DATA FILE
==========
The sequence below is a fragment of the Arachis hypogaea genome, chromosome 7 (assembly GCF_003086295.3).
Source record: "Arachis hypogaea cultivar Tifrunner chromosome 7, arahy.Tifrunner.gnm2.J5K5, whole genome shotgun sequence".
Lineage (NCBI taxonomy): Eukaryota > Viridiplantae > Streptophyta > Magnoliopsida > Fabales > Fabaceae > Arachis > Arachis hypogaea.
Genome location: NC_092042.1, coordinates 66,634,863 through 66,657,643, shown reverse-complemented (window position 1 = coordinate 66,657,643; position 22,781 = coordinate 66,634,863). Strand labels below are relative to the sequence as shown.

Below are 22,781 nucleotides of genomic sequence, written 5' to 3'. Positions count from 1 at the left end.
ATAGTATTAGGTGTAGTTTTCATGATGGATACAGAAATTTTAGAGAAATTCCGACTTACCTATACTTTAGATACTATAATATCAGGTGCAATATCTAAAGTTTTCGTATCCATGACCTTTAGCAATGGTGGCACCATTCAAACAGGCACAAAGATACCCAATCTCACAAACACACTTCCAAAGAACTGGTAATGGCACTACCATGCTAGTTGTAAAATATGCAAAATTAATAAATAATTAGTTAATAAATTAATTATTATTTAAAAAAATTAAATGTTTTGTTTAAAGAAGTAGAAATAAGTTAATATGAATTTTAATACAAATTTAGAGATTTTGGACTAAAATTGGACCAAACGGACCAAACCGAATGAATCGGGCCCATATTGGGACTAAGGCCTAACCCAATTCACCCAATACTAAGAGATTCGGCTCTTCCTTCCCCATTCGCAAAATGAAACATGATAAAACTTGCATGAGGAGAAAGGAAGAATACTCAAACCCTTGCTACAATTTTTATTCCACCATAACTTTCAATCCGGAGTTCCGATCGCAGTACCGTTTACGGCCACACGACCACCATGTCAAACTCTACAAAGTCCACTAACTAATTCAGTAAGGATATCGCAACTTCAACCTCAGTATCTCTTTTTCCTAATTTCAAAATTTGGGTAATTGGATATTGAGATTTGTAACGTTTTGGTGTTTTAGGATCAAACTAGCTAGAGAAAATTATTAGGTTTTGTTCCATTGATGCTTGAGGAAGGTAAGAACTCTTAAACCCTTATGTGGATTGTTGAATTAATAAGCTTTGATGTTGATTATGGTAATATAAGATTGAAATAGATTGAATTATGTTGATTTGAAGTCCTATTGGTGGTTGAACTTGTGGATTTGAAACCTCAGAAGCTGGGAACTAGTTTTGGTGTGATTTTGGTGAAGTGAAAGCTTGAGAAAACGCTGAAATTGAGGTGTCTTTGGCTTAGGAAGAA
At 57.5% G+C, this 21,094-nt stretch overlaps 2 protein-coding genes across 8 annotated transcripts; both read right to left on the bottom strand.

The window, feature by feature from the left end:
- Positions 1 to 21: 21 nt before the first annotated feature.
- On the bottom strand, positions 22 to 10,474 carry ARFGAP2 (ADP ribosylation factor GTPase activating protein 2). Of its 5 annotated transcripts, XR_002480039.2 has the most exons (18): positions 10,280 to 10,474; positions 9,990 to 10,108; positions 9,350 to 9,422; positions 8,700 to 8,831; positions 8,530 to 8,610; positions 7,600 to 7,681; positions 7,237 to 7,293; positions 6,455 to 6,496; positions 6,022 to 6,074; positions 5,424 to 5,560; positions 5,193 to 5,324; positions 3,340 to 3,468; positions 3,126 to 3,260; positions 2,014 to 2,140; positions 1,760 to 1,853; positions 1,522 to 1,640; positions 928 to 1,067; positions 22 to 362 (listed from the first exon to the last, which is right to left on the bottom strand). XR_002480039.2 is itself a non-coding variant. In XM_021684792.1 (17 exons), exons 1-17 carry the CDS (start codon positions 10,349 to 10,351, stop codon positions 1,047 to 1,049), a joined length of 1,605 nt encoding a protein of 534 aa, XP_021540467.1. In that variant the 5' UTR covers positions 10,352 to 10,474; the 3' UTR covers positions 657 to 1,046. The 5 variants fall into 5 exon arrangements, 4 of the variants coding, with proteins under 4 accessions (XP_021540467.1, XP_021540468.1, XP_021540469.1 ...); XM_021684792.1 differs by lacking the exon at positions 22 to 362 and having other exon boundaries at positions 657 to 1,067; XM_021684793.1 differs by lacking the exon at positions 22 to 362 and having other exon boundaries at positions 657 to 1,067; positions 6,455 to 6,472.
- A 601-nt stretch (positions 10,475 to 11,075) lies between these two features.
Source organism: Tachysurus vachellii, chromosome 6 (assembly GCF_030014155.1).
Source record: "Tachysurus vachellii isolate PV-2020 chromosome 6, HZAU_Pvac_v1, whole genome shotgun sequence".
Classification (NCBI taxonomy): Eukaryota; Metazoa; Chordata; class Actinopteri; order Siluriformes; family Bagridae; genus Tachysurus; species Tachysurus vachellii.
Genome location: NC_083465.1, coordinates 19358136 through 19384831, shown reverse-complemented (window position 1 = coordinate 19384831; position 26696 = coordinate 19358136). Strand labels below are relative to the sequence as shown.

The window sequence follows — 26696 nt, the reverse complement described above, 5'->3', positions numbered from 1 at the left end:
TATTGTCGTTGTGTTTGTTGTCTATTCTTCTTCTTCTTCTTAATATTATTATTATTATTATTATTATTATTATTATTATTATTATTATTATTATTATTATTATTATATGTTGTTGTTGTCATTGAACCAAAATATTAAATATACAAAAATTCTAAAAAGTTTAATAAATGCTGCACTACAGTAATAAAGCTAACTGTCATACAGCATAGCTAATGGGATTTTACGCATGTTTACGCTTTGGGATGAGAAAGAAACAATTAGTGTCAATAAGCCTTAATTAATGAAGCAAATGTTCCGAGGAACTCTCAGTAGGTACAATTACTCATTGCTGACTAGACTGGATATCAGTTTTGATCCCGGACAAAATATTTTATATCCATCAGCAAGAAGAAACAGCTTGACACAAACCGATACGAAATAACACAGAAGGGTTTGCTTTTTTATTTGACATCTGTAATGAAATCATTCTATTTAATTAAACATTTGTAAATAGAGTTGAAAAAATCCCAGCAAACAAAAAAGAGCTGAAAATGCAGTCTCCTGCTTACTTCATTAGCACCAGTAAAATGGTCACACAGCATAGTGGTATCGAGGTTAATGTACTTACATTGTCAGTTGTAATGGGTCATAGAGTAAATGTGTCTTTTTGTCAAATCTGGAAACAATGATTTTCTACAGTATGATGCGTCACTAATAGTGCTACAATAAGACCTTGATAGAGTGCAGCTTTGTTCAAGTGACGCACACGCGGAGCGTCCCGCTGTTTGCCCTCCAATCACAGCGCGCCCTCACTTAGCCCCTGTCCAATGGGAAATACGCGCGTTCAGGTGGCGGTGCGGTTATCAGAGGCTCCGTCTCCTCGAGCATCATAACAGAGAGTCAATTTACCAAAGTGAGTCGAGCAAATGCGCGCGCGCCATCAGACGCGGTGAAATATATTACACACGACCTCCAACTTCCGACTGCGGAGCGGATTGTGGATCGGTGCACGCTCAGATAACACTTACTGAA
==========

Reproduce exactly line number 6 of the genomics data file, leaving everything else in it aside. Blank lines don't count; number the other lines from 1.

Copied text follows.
ATAGTATTAGGTGTAGTTTTCATGATGGATACAGAAATTTTAGAGAAATTCCGACTTACCTATACTTTAGATACTATAATATCAGGTGCAATATCTAAAGTTTTCGTATCCATGACCTTTAGCAATGGTGGCACCATTCAAACAGGCACAAAGATACCCAATCTCACAAACACACTTCCAAAGAACTGGTAATGGCACTACCATGCTAGTTGTAAAATATGCAAAATTAATAAATAATTAGTTAATAAATTAATTATTATTTAAAAAAATTAAATGTTTTGTTTAAAGAAGTAGAAATAAGTTAATATGAATTTTAATACAAATTTAGAGATTTTGGACTAAAATTGGACCAAACGGACCAAACCGAATGAATCGGGCCCATATTGGGACTAAGGCCTAACCCAATTCACCCAATACTAAGAGATTCGGCTCTTCCTTCCCCATTCGCAAAATGAAACATGATAAAACTTGCATGAGGAGAAAGGAAGAATACTCAAACCCTTGCTACAATTTTTATTCCACCATAACTTTCAATCCGGAGTTCCGATCGCAGTACCGTTTACGGCCACACGACCACCATGTCAAACTCTACAAAGTCCACTAACTAATTCAGTAAGGATATCGCAACTTCAACCTCAGTATCTCTTTTTCCTAATTTCAAAATTTGGGTAATTGGATATTGAGATTTGTAACGTTTTGGTGTTTTAGGATCAAACTAGCTAGAGAAAATTATTAGGTTTTGTTCCATTGATGCTTGAGGAAGGTAAGAACTCTTAAACCCTTATGTGGATTGTTGAATTAATAAGCTTTGATGTTGATTATGGTAATATAAGATTGAAATAGATTGAATTATGTTGATTTGAAGTCCTATTGGTGGTTGAACTTGTGGATTTGAAACCTCAGAAGCTGGGAACTAGTTTTGGTGTGATTTTGGTGAAGTGAAAGCTTGAGAAAACGCTGAAATTGAGGTGTCTTTGGCTTAGGAAGAA